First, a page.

Ancient Egyptians Tried to Surgically Treat Cancer, Study Finds

Humans have been waging the war against cancer for longer than expected, new research suggests. Scientists have discovered archaeological evidence that ancient Egyptians attempted to surgically remove cancerous lesions, dating back more than 4,000 years.

Previous research has found compelling evidence that ancient Egyptian physicians accurately described certain types of cancer, even though a clear understanding of cancer and effective treatments did not appear until much later in historical records. To better understand how the disease was perceived in the region, scientists from Spain, the United Kingdom and Germany studied a pair of skulls held in the Duckworth Collection at the University of Cambridge.

The skull and mandible of one specimen, known as 236, belonged to a man in his thirties, who would have lived between 2687 and 2345 BCE; the other skull, specimen E270, belonged to a woman over 50 years old who lived between 663 and 343 BCE.

Using a microscope, researchers found signs of significant cancerous lesions in both skulls, which had caused extensive tissue damage. Skull 236 in particular was littered with smaller lesions all over the skull, likely an indication of advanced, metastasized cancer. But to their surprise, the researchers also found cut marks around 236’s lesions, suggesting that his doctors had tried to surgically remove his cancer as best they could, probably with sharp metal instruments.

If the team’s discovery is genuine, it would be the first documented case of surgical treatment of cancer in human history. Their conclusions were published Wednesday in the newspaper Frontiers of medicine.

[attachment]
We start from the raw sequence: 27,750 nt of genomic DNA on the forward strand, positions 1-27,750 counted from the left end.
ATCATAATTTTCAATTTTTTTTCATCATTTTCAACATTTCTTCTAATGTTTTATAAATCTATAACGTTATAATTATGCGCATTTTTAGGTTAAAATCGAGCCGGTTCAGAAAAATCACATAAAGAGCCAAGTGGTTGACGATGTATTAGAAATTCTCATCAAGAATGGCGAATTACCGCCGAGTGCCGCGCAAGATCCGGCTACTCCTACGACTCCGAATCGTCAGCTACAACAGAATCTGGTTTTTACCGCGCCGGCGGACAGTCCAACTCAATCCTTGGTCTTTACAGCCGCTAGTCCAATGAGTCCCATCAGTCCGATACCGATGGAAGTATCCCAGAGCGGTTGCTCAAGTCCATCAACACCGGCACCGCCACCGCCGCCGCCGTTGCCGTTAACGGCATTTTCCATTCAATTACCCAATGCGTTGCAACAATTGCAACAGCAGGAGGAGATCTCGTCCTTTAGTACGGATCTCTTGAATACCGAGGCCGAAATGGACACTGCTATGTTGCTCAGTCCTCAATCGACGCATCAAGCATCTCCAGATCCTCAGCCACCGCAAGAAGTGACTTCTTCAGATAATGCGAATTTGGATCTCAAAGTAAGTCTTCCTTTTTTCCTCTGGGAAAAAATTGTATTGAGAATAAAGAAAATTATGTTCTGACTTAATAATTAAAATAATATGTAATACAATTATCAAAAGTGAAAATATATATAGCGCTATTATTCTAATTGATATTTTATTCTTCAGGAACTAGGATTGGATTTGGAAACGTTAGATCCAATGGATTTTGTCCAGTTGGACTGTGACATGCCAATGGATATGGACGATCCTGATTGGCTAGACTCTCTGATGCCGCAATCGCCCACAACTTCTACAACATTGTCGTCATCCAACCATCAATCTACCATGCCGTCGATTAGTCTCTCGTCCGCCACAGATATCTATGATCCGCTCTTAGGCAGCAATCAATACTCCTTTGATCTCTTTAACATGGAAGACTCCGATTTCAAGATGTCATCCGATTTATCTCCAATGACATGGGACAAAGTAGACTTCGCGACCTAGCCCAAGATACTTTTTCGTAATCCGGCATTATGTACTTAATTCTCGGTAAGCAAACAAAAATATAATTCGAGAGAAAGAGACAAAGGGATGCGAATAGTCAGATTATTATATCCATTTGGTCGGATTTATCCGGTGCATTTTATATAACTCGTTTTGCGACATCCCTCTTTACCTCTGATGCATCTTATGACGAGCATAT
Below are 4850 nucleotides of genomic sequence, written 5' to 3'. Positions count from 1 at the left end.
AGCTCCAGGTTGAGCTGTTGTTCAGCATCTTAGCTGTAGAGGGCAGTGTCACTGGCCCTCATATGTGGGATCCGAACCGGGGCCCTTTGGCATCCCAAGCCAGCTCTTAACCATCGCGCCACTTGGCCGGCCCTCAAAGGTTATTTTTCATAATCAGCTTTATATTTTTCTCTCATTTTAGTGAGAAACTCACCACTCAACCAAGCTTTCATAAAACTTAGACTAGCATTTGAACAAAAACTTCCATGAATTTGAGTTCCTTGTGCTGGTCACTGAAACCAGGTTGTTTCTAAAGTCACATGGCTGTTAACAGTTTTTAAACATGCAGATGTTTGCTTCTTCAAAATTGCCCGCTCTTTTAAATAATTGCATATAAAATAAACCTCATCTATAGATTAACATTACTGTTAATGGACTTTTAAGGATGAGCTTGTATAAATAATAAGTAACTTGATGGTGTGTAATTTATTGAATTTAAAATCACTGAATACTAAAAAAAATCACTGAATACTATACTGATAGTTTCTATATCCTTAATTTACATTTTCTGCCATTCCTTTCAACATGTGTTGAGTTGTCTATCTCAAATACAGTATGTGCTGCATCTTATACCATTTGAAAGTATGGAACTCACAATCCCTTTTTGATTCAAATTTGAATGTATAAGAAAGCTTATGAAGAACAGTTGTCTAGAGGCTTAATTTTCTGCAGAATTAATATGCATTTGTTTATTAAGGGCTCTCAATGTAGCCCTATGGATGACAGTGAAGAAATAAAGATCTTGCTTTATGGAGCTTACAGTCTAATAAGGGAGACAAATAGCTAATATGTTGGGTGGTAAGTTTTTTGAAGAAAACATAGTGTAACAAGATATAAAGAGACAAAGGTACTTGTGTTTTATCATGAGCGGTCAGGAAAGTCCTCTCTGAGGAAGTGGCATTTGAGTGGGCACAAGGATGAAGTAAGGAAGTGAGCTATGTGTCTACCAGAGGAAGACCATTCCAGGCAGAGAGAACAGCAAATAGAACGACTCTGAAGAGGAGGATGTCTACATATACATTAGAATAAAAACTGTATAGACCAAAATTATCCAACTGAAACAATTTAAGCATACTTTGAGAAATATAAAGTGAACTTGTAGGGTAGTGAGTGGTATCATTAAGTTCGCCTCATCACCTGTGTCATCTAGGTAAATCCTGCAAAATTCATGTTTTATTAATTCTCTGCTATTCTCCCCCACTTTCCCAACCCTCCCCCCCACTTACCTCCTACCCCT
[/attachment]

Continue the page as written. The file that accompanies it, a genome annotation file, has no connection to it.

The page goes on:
“We were very skeptical at first when we saw the streaks on the tumor under the microscope, even though they were very clear,” study co-author Edgard Camarós, a paleopathologist at the University of Saint-Germain, told Gizmodo. Jacques de Compostela in Spain. E-mail. “It took us a while to realize that we were viewing evidence of an important milestone in the history of medicine. »

Surgery alone can sometimes treat solid cancers, although it is most effective when tumors are located and detected as early as possible. But given the general condition of 236’s skull and the authors’ conclusion that the cut marks were perimortem (i.e. made shortly before death), it is almost certain that this particular treatment was doomed to fail. It’s also possible that the cuts were made shortly after death, which could further show that ancient Egyptian doctors were trying to understand this terrible affliction thousands of years before it occurred. even officially named cancer.

The team’s work is expected to provide new information about the origins of medical care as well as the people who lived in ancient Egypt, the authors say. But archaeological remains are often incomplete, meaning different scientists may have different hypotheses about what the evidence tells us.

For example, the team also believes they found evidence that Skull 250 suffered and received successful treatment for a previous traumatic injury. It is therefore possible that this woman was involved in some sort of war in the region. However, more research and data will be needed to verify this intuition, as well as to confirm and expand their findings about cancer in the ancient world, they note.

“The next steps will be to try to understand the relationship that humans had with cancer during earlier periods of our evolution and history,” Camarós said. “Our goal is to complete the biography of cancer from the very beginning of human history. »

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Gn Health

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